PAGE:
Rate Of Reaction

The rate of reaction or sometimes called the speed of reaction refers to how slow or fast a reaction takes place. The following concepts are associated with reaction rate and that you will see often.

Reaction Rate

Reaction rate is defined as the change in concentration of a substance divided by the time taken for that change to take place it is measured in mol dm-3 s-1 .

Rate constant

Proportionality constant in the relationship between reaction rate and reactant concentration

Rate = k [A] [B]

k = rate constant

Order of Reaction

Reactions have an order with respect to each reactant. E.g.The rate equation has been determined experimentally.

Rate = k [NO] O3

The reaction is first order with respect to NO, which means that the rate depends on the concentration of NO raised to the first power [NO]1.

It is also first order with respect to O3and that is [O3]1 . The sum of the individual orders gives the overall reaction order.

Rate – Determining Step

This is the slowest step in a reaction mechanism and is the one that determines the overall rate.

Half Life

Half life of a reaction is the time required for a reactant to reach half of its original concentration.

Activation Energy

Activation Energy Ea, is the minimum collision energy required to activate the molecules into a state from which reactant bonds can change into product bonds.
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Collision Theory

For a chemical reaction to occur the reacting molecules must collide with each other.
This forms the basis of the collision theory of chemical kinetics.
Basically, this theory states that the rate of a reaction is proportional to the number of collisions occurring each second between reacting molecules.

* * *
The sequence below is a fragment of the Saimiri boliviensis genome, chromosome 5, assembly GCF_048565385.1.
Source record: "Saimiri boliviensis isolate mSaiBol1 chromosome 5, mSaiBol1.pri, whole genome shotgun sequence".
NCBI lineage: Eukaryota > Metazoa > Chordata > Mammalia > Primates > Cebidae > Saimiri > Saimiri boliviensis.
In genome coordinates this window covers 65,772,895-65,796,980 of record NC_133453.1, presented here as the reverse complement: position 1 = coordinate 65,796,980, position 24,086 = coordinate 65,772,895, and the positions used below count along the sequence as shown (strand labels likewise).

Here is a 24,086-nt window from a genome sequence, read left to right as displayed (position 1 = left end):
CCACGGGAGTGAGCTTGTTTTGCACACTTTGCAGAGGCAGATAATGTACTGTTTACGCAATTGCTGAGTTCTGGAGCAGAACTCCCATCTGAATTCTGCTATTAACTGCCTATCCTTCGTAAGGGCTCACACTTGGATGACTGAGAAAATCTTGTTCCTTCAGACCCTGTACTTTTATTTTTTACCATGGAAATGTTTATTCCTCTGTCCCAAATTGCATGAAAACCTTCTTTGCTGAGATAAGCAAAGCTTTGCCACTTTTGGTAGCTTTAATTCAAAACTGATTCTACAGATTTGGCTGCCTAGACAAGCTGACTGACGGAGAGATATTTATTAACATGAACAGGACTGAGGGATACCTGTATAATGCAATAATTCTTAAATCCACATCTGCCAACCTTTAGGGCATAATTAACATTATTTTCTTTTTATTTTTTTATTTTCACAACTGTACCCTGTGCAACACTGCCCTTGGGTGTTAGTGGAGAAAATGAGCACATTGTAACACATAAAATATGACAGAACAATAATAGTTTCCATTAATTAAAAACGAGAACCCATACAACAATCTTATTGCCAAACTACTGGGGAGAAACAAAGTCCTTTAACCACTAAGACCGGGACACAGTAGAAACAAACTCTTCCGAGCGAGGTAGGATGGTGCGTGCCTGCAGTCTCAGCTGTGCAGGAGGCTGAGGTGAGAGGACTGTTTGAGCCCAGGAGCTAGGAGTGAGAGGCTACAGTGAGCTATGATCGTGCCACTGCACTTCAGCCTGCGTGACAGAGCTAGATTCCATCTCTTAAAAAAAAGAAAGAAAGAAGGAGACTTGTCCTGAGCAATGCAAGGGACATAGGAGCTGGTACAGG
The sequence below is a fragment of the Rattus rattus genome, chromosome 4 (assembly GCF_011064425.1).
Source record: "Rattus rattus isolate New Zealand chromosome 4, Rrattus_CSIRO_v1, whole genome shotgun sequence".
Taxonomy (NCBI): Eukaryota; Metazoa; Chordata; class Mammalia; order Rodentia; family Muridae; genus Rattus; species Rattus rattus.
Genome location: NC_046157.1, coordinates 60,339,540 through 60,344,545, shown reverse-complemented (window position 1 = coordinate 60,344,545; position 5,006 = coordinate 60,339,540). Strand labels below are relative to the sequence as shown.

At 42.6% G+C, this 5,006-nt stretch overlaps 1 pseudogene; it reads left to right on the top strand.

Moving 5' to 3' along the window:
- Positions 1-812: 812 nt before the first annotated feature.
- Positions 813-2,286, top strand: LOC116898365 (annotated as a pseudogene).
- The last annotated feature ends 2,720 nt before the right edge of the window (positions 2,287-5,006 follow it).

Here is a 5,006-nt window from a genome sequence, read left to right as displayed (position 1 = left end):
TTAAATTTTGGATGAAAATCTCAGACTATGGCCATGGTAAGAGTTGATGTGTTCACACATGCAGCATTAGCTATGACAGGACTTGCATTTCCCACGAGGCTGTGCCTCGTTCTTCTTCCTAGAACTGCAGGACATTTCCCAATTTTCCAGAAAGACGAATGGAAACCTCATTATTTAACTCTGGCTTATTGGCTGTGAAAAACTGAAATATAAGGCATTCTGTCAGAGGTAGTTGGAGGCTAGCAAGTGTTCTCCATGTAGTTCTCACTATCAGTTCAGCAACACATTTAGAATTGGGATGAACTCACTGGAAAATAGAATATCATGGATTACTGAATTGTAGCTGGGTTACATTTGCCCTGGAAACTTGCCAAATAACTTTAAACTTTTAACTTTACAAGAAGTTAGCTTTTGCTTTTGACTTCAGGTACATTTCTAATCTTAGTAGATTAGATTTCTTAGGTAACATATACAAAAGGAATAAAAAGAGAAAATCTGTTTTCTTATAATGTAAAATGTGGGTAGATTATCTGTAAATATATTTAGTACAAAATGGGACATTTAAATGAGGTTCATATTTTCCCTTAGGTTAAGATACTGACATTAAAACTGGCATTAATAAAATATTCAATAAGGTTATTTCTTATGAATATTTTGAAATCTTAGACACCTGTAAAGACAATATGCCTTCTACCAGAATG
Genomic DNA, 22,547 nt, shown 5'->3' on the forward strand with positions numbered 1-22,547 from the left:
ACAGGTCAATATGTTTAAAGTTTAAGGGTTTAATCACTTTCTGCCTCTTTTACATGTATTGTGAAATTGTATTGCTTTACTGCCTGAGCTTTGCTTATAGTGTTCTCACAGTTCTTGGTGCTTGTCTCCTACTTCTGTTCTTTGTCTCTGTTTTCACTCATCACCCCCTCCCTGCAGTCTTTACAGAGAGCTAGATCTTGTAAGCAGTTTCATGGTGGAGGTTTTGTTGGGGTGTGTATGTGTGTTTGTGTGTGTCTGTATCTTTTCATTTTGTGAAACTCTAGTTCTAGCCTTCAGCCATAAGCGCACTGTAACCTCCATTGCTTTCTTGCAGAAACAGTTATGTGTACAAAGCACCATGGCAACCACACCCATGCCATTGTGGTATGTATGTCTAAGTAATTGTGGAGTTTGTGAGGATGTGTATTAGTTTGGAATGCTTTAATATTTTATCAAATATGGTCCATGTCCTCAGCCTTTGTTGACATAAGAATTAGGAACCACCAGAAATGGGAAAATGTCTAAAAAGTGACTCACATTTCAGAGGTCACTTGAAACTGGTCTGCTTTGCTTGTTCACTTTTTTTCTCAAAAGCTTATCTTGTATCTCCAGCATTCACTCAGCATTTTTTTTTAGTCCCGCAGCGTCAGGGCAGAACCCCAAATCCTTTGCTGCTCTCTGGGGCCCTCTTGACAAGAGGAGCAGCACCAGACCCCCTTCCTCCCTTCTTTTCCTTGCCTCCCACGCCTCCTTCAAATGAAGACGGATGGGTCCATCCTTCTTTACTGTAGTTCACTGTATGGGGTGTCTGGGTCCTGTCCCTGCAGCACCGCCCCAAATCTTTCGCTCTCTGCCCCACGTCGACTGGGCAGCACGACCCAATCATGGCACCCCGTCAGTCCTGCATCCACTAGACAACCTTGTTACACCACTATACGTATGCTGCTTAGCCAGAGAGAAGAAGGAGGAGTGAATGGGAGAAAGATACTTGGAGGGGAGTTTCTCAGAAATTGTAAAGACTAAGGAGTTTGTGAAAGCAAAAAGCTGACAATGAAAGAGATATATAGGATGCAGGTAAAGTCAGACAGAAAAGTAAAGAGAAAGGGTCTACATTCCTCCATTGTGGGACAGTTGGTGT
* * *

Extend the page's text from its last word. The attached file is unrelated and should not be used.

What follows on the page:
Rate is prpportional to Number Of Collisions divided by Seconds

It is important that you make note of the following:
– Molecules will only react if they collide with each other.
– Reactions will occur if there is enough energy in the collision
– Increased concentration increases the likely hood of collision, which increases reaction rate.
– Increased temperature increases the average energy of collisions, which increases the reaction rate.
– NB. The molecules must collide in the correct orientation to produce a chemical change.
Screen shot 2014-08-01 at 7.16.30 PM This reaction cannot produce any net chemical change
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This collision that can lead to a net reaction is known as an effective collision.

 

NB. Molecules must possess enough energy when they collide to produce a chemical change.
When two slow moving molecules collide, their electron clouds cannot inter-penetrate much and they just bounce on each other, chemically unchanged.
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When fast moving molecules collide atoms approach each other much more closely and their electron clouds inter-penetrate. This can lead to bond breaking and bond making. The net change here is  A B + C = A + B C

Catalysis
A catalyst is something added to a reaction that increases its rate, but does not change in concentration. This means the same amount of catalyst remains after the reaction as before.
Catalyst increases reaction rate by lowering the activation barrier for the reaction without altering the products of the reaction.
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Enzymes

A vast variety of significant catalysts are provided by enzymes. They occur in living systems and allow reactions to occur at relatively low temperatures like 37 degrees Celsius) our body temperature) and at relatively low pressure.
They are organic compounds that catalyze the reactions involved in the vital processes within animals and plants.
Enzymes are proteins, long chains of amino acids linked together by peptide bonds. Enzymes are involved in almost every reaction in your body. For example they help you to digest food and protect you from dangerous waste products that form in your body.
Enzymes are often used in industrial processes to catalyze biochemical reactions.

 

 

 

 

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